Wednesday, June 20, 2012 | 4:40 p.m.
On a split vote, the state Ethics Commission has dismissed an allegation that Boulder City Mayor Roger Tobler used his position on government time to seek personal and financial gain for his business.
But the commission will further investigate complaints that Tobler and City Manager Vicki Mayes used their positions to push city purchases into the mayor's Home Hardware and Variety store.
The commission will probably hear testimony in July on the pending ethics complaint filed by former two-term Councilwoman Linda Strickland, who unsuccessfully ran against Tobler in 2011.
Strickland alleges $150,000 in city business has been funneled to his hardware store since 2003 during the times he served on the city council and as mayor without disclosing the purchases when the council approved the claims for payment.
On a 4-2 vote, the commission accepted a motion from the attorney for Tobler and Mayes to dismiss the charge the two used government time to discuss the problems with the slowdown in the hardware business and ways to improve it.
David Duncan, the attorney for the two, agreed there was a meeting but there is no evidence it was held within the two-year statute of limitation. Duncan said Tobler is not a full-time mayor and the complaint fails to show it was held before the deadline.
Commissioner Paul Lamboley said it is on government time when a mayor and the city manager get together and "it could have been midnight." He and Commissioner Tim Cory dissented from the motion to dismiss the allegation. They felt it should be the subject of the upcoming hearing.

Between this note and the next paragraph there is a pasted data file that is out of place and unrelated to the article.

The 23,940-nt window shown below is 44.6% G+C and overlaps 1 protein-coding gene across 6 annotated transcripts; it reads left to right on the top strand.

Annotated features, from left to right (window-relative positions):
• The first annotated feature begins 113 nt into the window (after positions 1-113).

Voting to dismiss the charge were Commissioners James Shaw, Magdalena Groover, Keith Weaver and Chairman Eric Beyer.
The complaint says Tobler used pressure on the city manager to keep her job and to steer business to his hardware store. And Mayes, in turn, pressured department heads to buy their goods from Tobler's store.
Both Tobler and Mayes have denied the allegations. But a panel of the Ethics Commission decided there was sufficient evidence to go forward with a full-scale allegation.
The commission, in a prior decision sought by Tobler, held there was no violation of the law in the mayor selling goods to the city. But still pending in the complaint is whether he should have disclosed those purchases.
There is a second hardware story — Ace Hardware — in Boulder City. And there are allegations that city department heads were directed to make even purchases at both stores.
Duncan, in his motion to dismiss the charges, said there has been animosity between Strickland and Tobler and Mayes. He says Strickland filed the ethics complaint within two months of losing the mayor's election to Tobler.
There was an attempt during the more than two hour ethics hearing to reach a compromise on the allegation that Tobler failed to disclose the business. But it failed and it will be part of the full-scale hearing.